- Long lasting battery
- Laser-guided camera autofocus
- Dual SIM and dual standby capable
- Expandable storage to 128GB
- Low speaker volume
- Rear-located volume controls
- ZenUI bloatware can’t be uninstalled
- Back, Home and Menu buttons are not backlit
Quick TakeThe Asus ZenFone 2 Laser is a modest Android smartphone with a great price-to-performance ratio. It's flaws are minor compared to its favorable price.
The Asus ZenFone 2 Laser, is now available in the U.S. from $199 off contract. That’s cheap, rivaling the impressive Moto G in terms of price and specs. Not to be mistaken with the ZenFone 2, which was released internationally earlier this year, the Laser boasts improved camera functionality with laser autofocus and dual-SIM capability. Has Asus put forth a handset worth pocketing? Read on to find out.
Build & Design
Palming the ZenFone 2 Laser for the first time is an experience not unlike one you’re already familiar with. That is to say, the Laser isn’t exactly a revolution in smartphone design – but by now, we’ve all pretty much come to know what to expect of the standard handheld mobile. In that regard, Asus has done nothing remarkable aside from delivering a sleek-looking mobile device.
The ZenFone 2 Laser body is lightweight and slender, weighing an even 6 ounces with the battery installed. That’s a bit heavier than the 5.5-ounce Moto G, but a hair below phablets like the iPhone 6s Plus and Galaxy Note5 that top 6 ounces. It’s also not what anyone would ever call a brick.
Android-standard Back, Home and Menu capacitive navigation buttons adorn the bottom of the front face – however for some reason Asus has chosen not to make these backlit, which can make quick navigation in poorly lit environments a minor challenge. Along the upper end of the face is where you’ll find the phone’s front-facing camera, notification LED, and receiver.
The edges of the smartphone are ultra-thin, measuring just 3.9mm. Its profile deepens around its curved back, reaching 10.8mm in thickness. This curved design is explained as a purposeful choice for effective ergonomic handling, but adding to that a height of 6 inches and width of 3.04 inches makes it somewhat unwieldy for one-handers and requires the use of both hands to operate. This isn’t unusual for large screen phablets, though.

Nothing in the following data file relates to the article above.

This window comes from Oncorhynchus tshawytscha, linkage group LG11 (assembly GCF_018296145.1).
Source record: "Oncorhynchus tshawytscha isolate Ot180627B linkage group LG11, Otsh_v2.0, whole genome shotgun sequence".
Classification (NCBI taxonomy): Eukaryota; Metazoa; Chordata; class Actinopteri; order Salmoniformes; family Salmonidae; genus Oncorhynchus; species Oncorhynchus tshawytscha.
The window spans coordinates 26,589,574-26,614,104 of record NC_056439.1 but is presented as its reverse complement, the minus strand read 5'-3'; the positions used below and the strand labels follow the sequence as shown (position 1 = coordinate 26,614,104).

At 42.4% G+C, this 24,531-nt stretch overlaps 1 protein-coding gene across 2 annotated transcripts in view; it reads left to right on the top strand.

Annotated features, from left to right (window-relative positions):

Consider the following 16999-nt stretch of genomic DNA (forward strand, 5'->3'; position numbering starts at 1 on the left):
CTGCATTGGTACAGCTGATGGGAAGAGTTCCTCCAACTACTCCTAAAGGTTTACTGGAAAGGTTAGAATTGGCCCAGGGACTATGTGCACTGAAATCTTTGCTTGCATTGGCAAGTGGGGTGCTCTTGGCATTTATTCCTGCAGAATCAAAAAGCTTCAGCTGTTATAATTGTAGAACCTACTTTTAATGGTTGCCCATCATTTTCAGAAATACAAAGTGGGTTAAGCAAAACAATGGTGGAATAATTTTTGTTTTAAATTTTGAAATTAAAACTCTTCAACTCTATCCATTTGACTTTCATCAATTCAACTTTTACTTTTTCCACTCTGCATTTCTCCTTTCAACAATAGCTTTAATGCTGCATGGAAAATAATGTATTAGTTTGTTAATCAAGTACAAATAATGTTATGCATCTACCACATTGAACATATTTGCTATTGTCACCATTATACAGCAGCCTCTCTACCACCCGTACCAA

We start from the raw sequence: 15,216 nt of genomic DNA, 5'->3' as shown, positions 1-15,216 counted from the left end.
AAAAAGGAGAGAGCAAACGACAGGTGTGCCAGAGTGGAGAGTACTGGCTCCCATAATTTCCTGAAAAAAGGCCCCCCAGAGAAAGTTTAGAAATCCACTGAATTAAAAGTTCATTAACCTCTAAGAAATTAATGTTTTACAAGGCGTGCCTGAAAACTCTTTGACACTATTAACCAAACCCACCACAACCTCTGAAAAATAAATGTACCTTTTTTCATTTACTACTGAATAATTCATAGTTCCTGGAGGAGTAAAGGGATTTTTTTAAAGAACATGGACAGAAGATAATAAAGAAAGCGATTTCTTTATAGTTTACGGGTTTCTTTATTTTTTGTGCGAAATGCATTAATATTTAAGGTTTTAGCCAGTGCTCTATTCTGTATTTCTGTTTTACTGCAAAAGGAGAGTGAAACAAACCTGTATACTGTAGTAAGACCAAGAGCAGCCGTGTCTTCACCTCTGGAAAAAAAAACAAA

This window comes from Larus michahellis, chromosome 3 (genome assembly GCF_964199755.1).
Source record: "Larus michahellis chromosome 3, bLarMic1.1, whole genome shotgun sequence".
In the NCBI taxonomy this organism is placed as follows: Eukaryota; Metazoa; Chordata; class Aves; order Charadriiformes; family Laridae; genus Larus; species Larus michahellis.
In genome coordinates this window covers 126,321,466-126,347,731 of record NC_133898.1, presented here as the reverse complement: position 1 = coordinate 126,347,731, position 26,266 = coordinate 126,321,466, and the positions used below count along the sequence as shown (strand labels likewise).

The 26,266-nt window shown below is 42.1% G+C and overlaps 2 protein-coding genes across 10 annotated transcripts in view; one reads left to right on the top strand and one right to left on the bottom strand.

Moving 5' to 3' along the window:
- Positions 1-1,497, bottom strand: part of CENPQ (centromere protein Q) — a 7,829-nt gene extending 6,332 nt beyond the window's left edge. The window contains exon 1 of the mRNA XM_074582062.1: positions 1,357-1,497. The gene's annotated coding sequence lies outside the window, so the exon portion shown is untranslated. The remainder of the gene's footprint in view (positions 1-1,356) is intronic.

Owing to its super thin design, there are no buttons or ports on either edges of the device, save for a small fingernail groove for easier removal of the back cover. The volume rocker is situated on the device’s back side, just below the rear camera, which could present a bit of a learning curve if you’re migrating from a smartphone with side-located volume controls. Smartly, the volume buttons have been recessed into the body, which prevents you from accidentally altering volume settings anytime you set the phone down on its back. The speaker grille is also located on the bottom end of the back side, which can result in significant muting when it’s laid on certain types of surfaces. The top edge of the smartphone is home to a 3.5mm audio jack and power button. Along the phone’s bottom edge is where you’ll find the micro USB port and microphone.
The ZenFone 2 Laser ships in five different colors – Osmium Black, Sheer Gold, Glacier Gray, Glamour Red or Ceramic White – and comes with 16GB of internal memory, with the option to expand up to 128GB by way of a microSD port located inside the battery/SIM compartment. There is also a 32GB version of the same phone available for $249 as of this writing.
Display & Speakers
The ZenFone 2 Laser has a fully laminated 5.5-inch screen and a 72 percent screen-to-body ratio, which basically makes the screen look bigger than it is by virtue of the fact there’s less physical real estate surrounding it. The display is a 1280 x 720P IPS HD (with 267 pixel-per-inch density), which Asus claims offers viewing angle capability of 178 degrees.
Colors are vibrant when streaming video or viewing images, and glare is relatively minimal. Manufacturer specs indicate the Laser can achieve 72 percent of the NTSC color gamut. Its 267 pixels per inch are well below the flagship rivals, which top 500, but in line with phones in its class. The bottom line here is that even budget smartphones have excellent displays, so users won’t be disappointed. Scratch-resistant Corning Gorilla Glass 4 adds additional display protection.
According to Asus, their proprietary TruVivid technology imbues the phone with not only added brightness, but also increased touch responsiveness. This is accomplished by shifting from a traditional four-layer display design to a two-layer design that brings the display closer to your eyes and fingertips – but it’s also nothing revolutionary, as this is something that Apple has also accomplished, most recently with the iPad Mini 4.
As we mentioned before, the smartphone’s speaker grille is positioned on the bottom of the back panel, which revealed itself as a problematic design decision after we discovered a substantial muting effect occurs when you set the unit down on any surface that doesn’t reflect sound back – such as your lap or your palm. Speaker volume is also poor, even when cranked to 100 percent, and volume performance was not improved when listening via earbuds.